"And it added some momentum to the debate about decriminalization. It had started before at a fairly low tempo, but when the public became aware of what happened disbelief turned to anger and general community anger pushed the debate along."
Community disquiet spread around Australia as gay rights rallies in the big cities pushed for reform. 
The inquest found that Dr. Duncan died from violence inflicted by unknown persons. A subsequent police investigation also failed to identify suspects.



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A memorial plaque was erected at the top of the riverbank beside the footbridge to mark the 30th anniversary of Dr Duncan's death.
 A memorial plaque erected near the river to mark the 30th anniversary oDr. Duncan's death


The case revealed the previously little-known practice among a few police officers of terrorizing gay men by the Torrens. Mr. Hill said the brutality made the general public uncomfortable.
In October 1972, the British detectives called into the case delivered their final report, which was never released, and the SA Crown Solicitor decreed no charges would result, further fuelling the case for change and turning Dr. Duncan into a symbol for gay rights advocates.
A second decriminalization bill introduced by another lawmaker, Peter Duncan, was defeated twice, but the same bill passed in 1975.
It was far from the end of the matter.

'Cover-up'

In July 1985, a former vice squad member, Mick O'Shea, told an Adelaide newspaper that there had been a cover-up to protect three other squad members who he said killed Dr Duncan.
In February 1986, the three were charged with his manslaughter. Only two faced trial, and in September 1988 both were acquitted. A police taskforce on the case was disbanded in 1990 with no prospect of identifying other suspects.
Decriminalisation of male homosexuality had passed in all states and territories bar one by 1990. Tasmania clung to its anti-homosexual laws until May 1997 - passed only when gay activists threatened a court challenge to the laws.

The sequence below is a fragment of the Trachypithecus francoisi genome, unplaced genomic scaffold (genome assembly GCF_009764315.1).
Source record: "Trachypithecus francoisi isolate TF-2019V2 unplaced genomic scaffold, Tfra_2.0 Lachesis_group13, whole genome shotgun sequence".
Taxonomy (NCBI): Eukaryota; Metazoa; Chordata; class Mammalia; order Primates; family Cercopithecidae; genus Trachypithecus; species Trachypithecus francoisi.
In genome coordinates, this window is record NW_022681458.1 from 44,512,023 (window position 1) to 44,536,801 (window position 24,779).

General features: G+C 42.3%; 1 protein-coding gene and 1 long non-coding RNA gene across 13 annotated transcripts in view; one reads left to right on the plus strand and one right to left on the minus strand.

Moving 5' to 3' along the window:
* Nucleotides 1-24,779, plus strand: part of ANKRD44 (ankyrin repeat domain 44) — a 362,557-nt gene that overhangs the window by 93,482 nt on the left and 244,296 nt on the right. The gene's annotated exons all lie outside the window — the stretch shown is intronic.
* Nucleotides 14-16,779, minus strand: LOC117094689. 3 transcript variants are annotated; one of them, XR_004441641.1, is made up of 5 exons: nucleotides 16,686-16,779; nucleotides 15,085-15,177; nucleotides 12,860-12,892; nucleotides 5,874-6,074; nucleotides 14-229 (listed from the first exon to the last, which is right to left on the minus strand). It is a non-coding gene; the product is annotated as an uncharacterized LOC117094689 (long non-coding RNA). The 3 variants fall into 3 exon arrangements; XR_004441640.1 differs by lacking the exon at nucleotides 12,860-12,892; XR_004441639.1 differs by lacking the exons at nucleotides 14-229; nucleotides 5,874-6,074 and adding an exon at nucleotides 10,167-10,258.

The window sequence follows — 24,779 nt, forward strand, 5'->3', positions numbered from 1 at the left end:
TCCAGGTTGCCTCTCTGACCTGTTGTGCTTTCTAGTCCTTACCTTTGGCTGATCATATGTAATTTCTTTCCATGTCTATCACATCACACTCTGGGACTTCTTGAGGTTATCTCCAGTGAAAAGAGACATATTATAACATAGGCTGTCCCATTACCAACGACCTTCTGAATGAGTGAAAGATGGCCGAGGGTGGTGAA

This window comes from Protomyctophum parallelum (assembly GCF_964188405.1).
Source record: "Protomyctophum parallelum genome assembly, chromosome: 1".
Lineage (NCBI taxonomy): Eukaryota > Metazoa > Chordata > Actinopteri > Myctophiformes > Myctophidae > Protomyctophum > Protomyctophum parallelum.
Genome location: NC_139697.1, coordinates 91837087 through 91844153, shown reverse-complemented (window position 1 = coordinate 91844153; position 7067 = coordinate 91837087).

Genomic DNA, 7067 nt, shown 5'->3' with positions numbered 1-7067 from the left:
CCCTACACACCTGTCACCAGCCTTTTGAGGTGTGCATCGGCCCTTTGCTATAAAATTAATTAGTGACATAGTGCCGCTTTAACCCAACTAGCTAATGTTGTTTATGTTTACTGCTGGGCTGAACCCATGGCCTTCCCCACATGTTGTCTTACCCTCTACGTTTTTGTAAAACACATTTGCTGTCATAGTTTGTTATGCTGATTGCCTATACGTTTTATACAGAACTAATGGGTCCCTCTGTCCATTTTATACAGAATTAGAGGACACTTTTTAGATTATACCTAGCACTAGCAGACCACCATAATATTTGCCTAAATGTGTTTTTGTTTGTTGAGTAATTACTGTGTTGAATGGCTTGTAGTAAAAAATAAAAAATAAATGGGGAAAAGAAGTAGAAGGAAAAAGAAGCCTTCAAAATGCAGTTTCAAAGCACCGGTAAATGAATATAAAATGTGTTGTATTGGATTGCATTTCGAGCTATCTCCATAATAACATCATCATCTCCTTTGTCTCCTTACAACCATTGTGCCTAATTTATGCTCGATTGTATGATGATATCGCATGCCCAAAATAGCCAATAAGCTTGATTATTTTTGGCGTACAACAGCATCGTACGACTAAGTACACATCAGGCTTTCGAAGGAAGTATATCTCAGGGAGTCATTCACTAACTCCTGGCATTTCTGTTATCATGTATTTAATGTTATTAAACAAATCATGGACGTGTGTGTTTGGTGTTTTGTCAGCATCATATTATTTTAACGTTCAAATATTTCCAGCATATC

Long-time gay rights activist and same-sex marriage campaigner Rodney Croome were at the heart of the fight in Tasmania.
He said Dr. Duncan is an inspiration for gay rights.
"For people like me who became part of the movement for decriminalization a generation after that, it was a pivotal moment in that historical narrative that we all became a part of," Mr. Croome told the BBC.
"It was often cited by people from that earlier generation - not just people from Adelaide, but people from all over Australia - as a turning point, a key moment that revealed the depth of our oppression and the need for our emancipation." Mr Croome said he sees parallels between broad support for decriminalizing homosexuality following Dr. Duncan's death and the same-sex marriage debate in Australia today. 
But he believes the political debate is vastly different, believing that there is an "element that sees empathy as weakness and refuses to empathize with LGBTI people, instead wanting to portray us as aggressors, and a threat to democracy and civilization."
Opponents of same-sex marriage in Australia's debate have consistently argued that they are protecting traditional values and religious freedoms. Anti-reform lobby groups have said changing the law could have negative consequences for children.
Mr. Hill said today's same-sex marriage debate is also a fight for equality, but the 1970s debate was colored by Dr. Duncan's horrific death and the fact that harmless acts between consenting men were considered criminal.
"You can argue that same-sex marriage is a further progressive reform, but I think it was a fundamentally different sort of debate, and I think the horrific story of what happened to Dr. Duncan played a key part in contributing to almost a demand that the law change," he said.
SA Police still offers an A$200,000 (£120,000; $150,000) reward for information leading to a conviction in the case.
Author Jamie Duncan and Dr. George Duncan are not related.